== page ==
- SANAA, May 27 (Reuters) - Yemen has spent millions of dollars in recent months buying up bombs, artillery, even anti-aircraft guns, from ordinary civilians as part of a crackdown in the Arab country where arms are openly carried.
Yemen's cabinet launched a campaign last month to shut down shops selling weapons without a license and confiscate unlicensed weapons.
It also said that millions of dollars would be spent buying up weapons from heavily-armed tribesmen, in a country where tribes remain strong.
In a tour organised by the Defence Ministry, journalists were shown this week three large stores of weapons rounded up from Yemenis in recent months.
The weapons included mortars, surface-to-air missiles, anti-tank shells, rocket-propelled grenades as well as large quantities of mines, explosives and ammunition.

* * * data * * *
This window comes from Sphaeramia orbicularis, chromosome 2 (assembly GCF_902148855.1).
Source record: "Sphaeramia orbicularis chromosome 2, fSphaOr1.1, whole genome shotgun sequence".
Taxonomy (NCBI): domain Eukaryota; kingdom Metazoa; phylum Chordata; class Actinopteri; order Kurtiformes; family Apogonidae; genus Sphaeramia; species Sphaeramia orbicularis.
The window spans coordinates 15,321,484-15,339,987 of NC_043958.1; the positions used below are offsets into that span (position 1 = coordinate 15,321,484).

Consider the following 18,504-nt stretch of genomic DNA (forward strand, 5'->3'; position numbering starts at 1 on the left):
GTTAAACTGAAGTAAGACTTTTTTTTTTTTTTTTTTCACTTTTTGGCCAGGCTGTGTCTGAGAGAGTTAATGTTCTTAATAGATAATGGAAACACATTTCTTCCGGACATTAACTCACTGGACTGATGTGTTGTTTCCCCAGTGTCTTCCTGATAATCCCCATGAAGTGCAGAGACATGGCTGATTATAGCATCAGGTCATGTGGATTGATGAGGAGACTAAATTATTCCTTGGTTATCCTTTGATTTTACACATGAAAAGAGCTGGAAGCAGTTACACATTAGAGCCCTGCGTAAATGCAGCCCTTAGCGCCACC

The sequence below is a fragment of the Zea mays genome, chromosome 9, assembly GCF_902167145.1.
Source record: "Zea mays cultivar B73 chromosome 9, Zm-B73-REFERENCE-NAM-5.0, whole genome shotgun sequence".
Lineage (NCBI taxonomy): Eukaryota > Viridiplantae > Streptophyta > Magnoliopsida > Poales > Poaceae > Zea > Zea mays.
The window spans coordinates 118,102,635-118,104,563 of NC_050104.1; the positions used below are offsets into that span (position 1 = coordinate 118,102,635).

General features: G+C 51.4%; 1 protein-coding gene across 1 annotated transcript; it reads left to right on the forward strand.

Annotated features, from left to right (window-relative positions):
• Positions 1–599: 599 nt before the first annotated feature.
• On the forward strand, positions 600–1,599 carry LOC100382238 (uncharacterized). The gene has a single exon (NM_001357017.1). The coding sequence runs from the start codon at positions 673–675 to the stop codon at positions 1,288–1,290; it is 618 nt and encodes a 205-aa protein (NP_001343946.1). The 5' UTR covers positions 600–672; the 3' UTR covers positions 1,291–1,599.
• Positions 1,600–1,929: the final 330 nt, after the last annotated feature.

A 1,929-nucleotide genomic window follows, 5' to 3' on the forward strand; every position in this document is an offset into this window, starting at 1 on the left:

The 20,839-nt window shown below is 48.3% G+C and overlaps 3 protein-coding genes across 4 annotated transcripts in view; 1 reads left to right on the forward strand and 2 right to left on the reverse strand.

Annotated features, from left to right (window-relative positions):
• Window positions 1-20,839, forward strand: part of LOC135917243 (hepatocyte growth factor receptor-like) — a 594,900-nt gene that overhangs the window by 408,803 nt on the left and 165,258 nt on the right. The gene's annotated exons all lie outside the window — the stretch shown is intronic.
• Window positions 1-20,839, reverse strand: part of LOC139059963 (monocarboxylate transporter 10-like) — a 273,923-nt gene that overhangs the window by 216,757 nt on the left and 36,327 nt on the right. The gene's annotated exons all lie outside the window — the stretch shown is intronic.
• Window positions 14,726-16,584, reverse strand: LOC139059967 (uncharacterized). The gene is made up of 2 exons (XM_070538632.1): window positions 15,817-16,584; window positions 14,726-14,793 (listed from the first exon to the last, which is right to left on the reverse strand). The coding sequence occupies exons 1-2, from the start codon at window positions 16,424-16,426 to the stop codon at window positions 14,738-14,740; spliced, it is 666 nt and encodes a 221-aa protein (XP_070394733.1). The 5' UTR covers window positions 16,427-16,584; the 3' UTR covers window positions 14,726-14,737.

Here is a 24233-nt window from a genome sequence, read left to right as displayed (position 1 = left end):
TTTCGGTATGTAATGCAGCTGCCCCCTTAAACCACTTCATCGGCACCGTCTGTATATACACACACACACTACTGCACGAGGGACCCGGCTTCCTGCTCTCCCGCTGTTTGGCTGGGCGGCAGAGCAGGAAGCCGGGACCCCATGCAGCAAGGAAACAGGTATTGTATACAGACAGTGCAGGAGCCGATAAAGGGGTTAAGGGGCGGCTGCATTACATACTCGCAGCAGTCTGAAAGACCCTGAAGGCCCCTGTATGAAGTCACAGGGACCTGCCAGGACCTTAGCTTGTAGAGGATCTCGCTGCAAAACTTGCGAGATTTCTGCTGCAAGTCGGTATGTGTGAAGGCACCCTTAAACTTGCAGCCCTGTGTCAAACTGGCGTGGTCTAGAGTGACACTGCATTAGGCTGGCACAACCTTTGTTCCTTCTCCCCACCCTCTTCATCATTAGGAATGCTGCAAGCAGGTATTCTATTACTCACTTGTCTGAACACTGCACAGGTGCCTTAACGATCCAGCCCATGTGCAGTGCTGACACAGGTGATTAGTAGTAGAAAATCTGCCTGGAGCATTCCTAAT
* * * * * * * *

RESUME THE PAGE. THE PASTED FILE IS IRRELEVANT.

Large amounts of weapons were left in the hands of civilians in Yemen after the 1994 civil war.
The state does not publish official statistics about the number of firearms held in the country. Some unofficial estimates put the number as high as 60 million weapons, but Western diplomats say it is probably closer to 20 million, the equivalent of one for every Yemeni.
The government campaign does not target small firearms in a country where there is an assault rifle in every home and men still wear daggers, the traditional weapon for self-defence.
Yemeni Interior Minister Rshad al-Alimi said last week that the government had spent billions of riyals, or millions of dollars, buying up weapons as part of the crackdown.
Yemen joined the U.S.-led war against terrorism launched after the Sept. 11, 2001 attacks on the United States and has been battling Islamist militants for years.